For eleven years, I have been interviewing veterans for my series in The Morning Call, War Stories: In their Own Words. When I mention to friends and family that I talk to old vets and write up their stories, people say “Wow! They pay you to do that? That sounds like fun!” Yes, it is fun, but it is also a lot of work. A once-and-done interview with a war veteran isn’t enough. I have to keep going back for more, because veterans — especially the older ones — remember more each time, and that enriches the story.
One example is my piece on World War II submariner Hank Kudzik, which ran in The Morning Call of Allentown, Pa., on Monday, April 5, ) I started meeting with Hank last October. We got together at his home, and then again at two meetings of the Lehigh Valley chapter of the U.S. Submarine Veterans of WWII — a Mecca of storytellers. Over the next six months, we met a total of six times.
Key to a narrative is that the subject’s words create an image in the readers’ minds. If I, the interviewer, am not getting the image, my readers will not either. I need to draw out the subject, ask him questions. Looking at pictures is a good way to break the ice. Before we open the album of old photos or the book about Iwo Jima, I make sure I have my recorder running. In Hank’s case, besides photos, he had a schematic drawing of his sub, the Nautilus. He also had a model so he could show me where his station was and where a dud shell once hit the boat.
After we have warmed up over the photographs, I ask to see the vet’s military paperwork, such as a DD-214, a summary of service at discharge, which shows where and when the vet served and what medals he or she was awarded. Of course, the newspaper wants to be sure I am reporting a straight story and not a fanciful one. With the vast amount of information online, it’s pretty easy to confirm the accuracy of someone’s story – as long as the sources are authoritative. Hank told me the Nautilus fired three torpedoes at the Japanese aircraft carrier Soryu during the Battle of Midway. I found an official Navy account on the internet comfirming that.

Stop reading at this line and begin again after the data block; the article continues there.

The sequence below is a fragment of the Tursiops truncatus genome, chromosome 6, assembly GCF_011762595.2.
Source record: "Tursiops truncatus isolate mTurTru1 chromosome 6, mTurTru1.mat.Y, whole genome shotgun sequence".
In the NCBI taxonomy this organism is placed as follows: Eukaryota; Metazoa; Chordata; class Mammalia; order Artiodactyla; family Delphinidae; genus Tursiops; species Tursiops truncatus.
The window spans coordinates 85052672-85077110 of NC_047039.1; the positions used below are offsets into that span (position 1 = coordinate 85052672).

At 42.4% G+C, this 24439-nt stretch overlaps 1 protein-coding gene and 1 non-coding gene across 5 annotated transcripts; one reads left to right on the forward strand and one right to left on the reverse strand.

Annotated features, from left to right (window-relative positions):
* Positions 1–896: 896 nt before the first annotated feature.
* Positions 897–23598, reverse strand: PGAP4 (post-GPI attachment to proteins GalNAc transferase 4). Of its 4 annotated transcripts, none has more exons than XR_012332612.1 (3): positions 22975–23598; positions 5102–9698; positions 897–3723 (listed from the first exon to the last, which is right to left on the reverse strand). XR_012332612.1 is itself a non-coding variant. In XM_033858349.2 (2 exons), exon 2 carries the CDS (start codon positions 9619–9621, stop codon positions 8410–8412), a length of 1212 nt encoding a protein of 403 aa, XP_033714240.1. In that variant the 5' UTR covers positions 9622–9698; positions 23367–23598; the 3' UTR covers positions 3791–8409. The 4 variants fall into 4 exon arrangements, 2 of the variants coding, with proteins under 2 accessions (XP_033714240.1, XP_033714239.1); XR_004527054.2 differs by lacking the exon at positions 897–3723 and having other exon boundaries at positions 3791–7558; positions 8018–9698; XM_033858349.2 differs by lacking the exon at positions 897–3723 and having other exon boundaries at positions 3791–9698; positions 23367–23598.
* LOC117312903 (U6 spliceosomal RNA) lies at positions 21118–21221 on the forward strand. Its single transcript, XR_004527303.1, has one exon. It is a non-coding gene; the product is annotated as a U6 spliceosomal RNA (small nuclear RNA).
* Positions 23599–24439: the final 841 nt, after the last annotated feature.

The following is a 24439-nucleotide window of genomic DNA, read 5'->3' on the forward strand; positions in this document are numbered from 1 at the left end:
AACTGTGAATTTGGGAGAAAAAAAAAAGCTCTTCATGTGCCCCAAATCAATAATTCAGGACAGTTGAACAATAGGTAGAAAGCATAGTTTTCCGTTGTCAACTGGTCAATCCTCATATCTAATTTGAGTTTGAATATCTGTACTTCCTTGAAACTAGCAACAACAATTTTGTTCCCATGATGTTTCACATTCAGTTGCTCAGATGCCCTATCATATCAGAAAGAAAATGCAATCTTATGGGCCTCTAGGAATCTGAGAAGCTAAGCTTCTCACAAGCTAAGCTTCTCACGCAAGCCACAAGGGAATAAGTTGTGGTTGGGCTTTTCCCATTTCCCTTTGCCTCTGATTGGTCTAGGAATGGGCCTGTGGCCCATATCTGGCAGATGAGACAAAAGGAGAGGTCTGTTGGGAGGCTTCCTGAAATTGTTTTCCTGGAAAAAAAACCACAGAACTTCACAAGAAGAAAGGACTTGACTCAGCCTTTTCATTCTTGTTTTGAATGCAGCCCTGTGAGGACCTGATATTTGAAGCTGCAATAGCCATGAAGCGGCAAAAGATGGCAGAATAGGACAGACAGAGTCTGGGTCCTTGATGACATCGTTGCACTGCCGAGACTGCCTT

I have written a book about a veteran, my cousin Nicky, who was killed during the Vietnam War. It’s called Quiet Man Rising, and it has taken me sixteen years to complete. I often feel when I am interviewing a vet that I could write a book, or a three-part series or a television documentary about the guy for Lou Reeta. But newspaper stories have to be kept short, and that’s a challenge. Over the course of a half-dozen meetings, Hank gave me enough information to write a book of twenty chapters. I narrowed his account to four personal vignettes, told chronologically to fit into The Morning Call’s limit of 32 column inches.
The result is a tale that, I like to think, informs and entertains a general audience. The reader is with 17-year-old Hank during a depth-charge barrage, when he’s blasting away at Japanese-held Makin Island, when his Marine buddy dies of wounds on board and when the sub is sinking wildly out of control after being hit by friendly fire.
Most important, the story is not just about one man. Readers will recognize that it commemorates not just Hank’s wartime experiences at sea, but those of all the American sailors who went to war in submarines. I take pride in celebrating the bravery of the men and women who serve in the armed forces, then and now. I love working for a daily newspaper that recognizes the importance of their contribution by including veterans’ stories along with the advice columns, sudoko puzzles and restaurant reviews.